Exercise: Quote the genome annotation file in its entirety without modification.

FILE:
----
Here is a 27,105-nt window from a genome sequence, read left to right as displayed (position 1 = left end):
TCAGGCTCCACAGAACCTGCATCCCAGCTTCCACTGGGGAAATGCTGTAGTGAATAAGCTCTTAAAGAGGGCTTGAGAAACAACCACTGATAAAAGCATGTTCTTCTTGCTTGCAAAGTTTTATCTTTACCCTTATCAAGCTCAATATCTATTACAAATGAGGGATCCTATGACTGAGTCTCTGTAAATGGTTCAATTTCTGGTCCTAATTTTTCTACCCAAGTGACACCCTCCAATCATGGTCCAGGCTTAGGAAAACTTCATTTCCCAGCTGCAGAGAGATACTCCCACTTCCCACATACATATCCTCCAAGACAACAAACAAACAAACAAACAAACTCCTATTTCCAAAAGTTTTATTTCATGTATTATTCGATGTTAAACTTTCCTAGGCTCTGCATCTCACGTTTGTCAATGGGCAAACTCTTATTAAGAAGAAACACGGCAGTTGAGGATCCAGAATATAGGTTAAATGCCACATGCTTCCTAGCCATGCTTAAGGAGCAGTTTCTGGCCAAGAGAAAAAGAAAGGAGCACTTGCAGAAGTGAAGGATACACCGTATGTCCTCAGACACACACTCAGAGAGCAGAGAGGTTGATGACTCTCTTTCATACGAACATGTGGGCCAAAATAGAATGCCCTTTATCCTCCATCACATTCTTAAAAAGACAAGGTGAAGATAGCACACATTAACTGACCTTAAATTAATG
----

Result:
Here is a 27,105-nt window from a genome sequence, read left to right as displayed (position 1 = left end):
TCAGGCTCCACAGAACCTGCATCCCAGCTTCCACTGGGGAAATGCTGTAGTGAATAAGCTCTTAAAGAGGGCTTGAGAAACAACCACTGATAAAAGCATGTTCTTCTTGCTTGCAAAGTTTTATCTTTACCCTTATCAAGCTCAATATCTATTACAAATGAGGGATCCTATGACTGAGTCTCTGTAAATGGTTCAATTTCTGGTCCTAATTTTTCTACCCAAGTGACACCCTCCAATCATGGTCCAGGCTTAGGAAAACTTCATTTCCCAGCTGCAGAGAGATACTCCCACTTCCCACATACATATCCTCCAAGACAACAAACAAACAAACAAACAAACTCCTATTTCCAAAAGTTTTATTTCATGTATTATTCGATGTTAAACTTTCCTAGGCTCTGCATCTCACGTTTGTCAATGGGCAAACTCTTATTAAGAAGAAACACGGCAGTTGAGGATCCAGAATATAGGTTAAATGCCACATGCTTCCTAGCCATGCTTAAGGAGCAGTTTCTGGCCAAGAGAAAAAGAAAGGAGCACTTGCAGAAGTGAAGGATACACCGTATGTCCTCAGACACACACTCAGAGAGCAGAGAGGTTGATGACTCTCTTTCATACGAACATGTGGGCCAAAATAGAATGCCCTTTATCCTCCATCACATTCTTAAAAAGACAAGGTGAAGATAGCACACATTAACTGACCTTAAATTAATG